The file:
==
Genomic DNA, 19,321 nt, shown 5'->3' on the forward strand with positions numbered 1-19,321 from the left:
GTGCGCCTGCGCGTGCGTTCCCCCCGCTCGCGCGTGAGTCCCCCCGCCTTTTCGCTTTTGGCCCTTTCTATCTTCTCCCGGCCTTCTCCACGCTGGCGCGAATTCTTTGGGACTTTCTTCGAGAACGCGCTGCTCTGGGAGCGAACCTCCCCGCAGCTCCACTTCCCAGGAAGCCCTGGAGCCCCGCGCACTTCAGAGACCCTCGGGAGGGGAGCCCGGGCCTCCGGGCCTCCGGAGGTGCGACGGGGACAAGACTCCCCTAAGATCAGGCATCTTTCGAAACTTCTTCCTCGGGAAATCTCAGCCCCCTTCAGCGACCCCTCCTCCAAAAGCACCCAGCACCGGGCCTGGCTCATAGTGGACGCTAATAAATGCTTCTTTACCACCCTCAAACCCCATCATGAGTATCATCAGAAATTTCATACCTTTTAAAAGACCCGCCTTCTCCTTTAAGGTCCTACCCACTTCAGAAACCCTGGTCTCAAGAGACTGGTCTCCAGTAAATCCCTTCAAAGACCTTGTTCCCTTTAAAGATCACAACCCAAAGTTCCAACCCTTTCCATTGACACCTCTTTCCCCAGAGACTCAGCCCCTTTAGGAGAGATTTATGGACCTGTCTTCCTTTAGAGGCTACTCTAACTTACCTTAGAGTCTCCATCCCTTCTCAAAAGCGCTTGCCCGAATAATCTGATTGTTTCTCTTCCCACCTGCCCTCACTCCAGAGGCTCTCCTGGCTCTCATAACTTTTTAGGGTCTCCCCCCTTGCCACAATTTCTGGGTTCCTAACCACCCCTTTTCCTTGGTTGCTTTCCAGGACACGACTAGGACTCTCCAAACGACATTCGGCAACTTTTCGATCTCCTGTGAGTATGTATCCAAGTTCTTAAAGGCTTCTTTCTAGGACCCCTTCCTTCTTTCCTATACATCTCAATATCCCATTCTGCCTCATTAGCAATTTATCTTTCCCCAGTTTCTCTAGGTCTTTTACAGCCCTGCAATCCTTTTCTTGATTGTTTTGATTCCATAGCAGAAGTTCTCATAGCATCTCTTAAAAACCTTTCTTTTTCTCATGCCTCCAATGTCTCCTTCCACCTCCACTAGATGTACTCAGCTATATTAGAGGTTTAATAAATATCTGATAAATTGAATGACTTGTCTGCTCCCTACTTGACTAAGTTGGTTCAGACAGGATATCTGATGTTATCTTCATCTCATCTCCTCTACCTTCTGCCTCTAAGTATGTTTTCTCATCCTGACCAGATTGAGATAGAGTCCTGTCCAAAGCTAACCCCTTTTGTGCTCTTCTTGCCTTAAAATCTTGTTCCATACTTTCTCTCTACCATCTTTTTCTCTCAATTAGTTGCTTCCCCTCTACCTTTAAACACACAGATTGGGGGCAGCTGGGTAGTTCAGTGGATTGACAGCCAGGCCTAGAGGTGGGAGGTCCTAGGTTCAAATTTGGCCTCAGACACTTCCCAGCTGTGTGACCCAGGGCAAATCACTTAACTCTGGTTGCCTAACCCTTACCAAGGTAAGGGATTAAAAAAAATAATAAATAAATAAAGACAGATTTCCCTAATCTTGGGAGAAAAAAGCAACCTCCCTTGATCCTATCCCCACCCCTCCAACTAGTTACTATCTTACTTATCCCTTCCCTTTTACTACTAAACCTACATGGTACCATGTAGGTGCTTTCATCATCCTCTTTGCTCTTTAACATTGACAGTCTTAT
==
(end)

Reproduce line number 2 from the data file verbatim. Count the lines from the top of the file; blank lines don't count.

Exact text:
GTGCGCCTGCGCGTGCGTTCCCCCCGCTCGCGCGTGAGTCCCCCCGCCTTTTCGCTTTTGGCCCTTTCTATCTTCTCCCGGCCTTCTCCACGCTGGCGCGAATTCTTTGGGACTTTCTTCGAGAACGCGCTGCTCTGGGAGCGAACCTCCCCGCAGCTCCACTTCCCAGGAAGCCCTGGAGCCCCGCGCACTTCAGAGACCCTCGGGAGGGGAGCCCGGGCCTCCGGGCCTCCGGAGGTGCGACGGGGACAAGACTCCCCTAAGATCAGGCATCTTTCGAAACTTCTTCCTCGGGAAATCTCAGCCCCCTTCAGCGACCCCTCCTCCAAAAGCACCCAGCACCGGGCCTGGCTCATAGTGGACGCTAATAAATGCTTCTTTACCACCCTCAAACCCCATCATGAGTATCATCAGAAATTTCATACCTTTTAAAAGACCCGCCTTCTCCTTTAAGGTCCTACCCACTTCAGAAACCCTGGTCTCAAGAGACTGGTCTCCAGTAAATCCCTTCAAAGACCTTGTTCCCTTTAAAGATCACAACCCAAAGTTCCAACCCTTTCCATTGACACCTCTTTCCCCAGAGACTCAGCCCCTTTAGGAGAGATTTATGGACCTGTCTTCCTTTAGAGGCTACTCTAACTTACCTTAGAGTCTCCATCCCTTCTCAAAAGCGCTTGCCCGAATAATCTGATTGTTTCTCTTCCCACCTGCCCTCACTCCAGAGGCTCTCCTGGCTCTCATAACTTTTTAGGGTCTCCCCCCTTGCCACAATTTCTGGGTTCCTAACCACCCCTTTTCCTTGGTTGCTTTCCAGGACACGACTAGGACTCTCCAAACGACATTCGGCAACTTTTCGATCTCCTGTGAGTATGTATCCAAGTTCTTAAAGGCTTCTTTCTAGGACCCCTTCCTTCTTTCCTATACATCTCAATATCCCATTCTGCCTCATTAGCAATTTATCTTTCCCCAGTTTCTCTAGGTCTTTTACAGCCCTGCAATCCTTTTCTTGATTGTTTTGATTCCATAGCAGAAGTTCTCATAGCATCTCTTAAAAACCTTTCTTTTTCTCATGCCTCCAATGTCTCCTTCCACCTCCACTAGATGTACTCAGCTATATTAGAGGTTTAATAAATATCTGATAAATTGAATGACTTGTCTGCTCCCTACTTGACTAAGTTGGTTCAGACAGGATATCTGATGTTATCTTCATCTCATCTCCTCTACCTTCTGCCTCTAAGTATGTTTTCTCATCCTGACCAGATTGAGATAGAGTCCTGTCCAAAGCTAACCCCTTTTGTGCTCTTCTTGCCTTAAAATCTTGTTCCATACTTTCTCTCTACCATCTTTTTCTCTCAATTAGTTGCTTCCCCTCTACCTTTAAACACACAGATTGGGGGCAGCTGGGTAGTTCAGTGGATTGACAGCCAGGCCTAGAGGTGGGAGGTCCTAGGTTCAAATTTGGCCTCAGACACTTCCCAGCTGTGTGACCCAGGGCAAATCACTTAACTCTGGTTGCCTAACCCTTACCAAGGTAAGGGATTAAAAAAAATAATAAATAAATAAAGACAGATTTCCCTAATCTTGGGAGAAAAAAGCAACCTCCCTTGATCCTATCCCCACCCCTCCAACTAGTTACTATCTTACTTATCCCTTCCCTTTTACTACTAAACCTACATGGTACCATGTAGGTGCTTTCATCATCCTCTTTGCTCTTTAACATTGACAGTCTTAT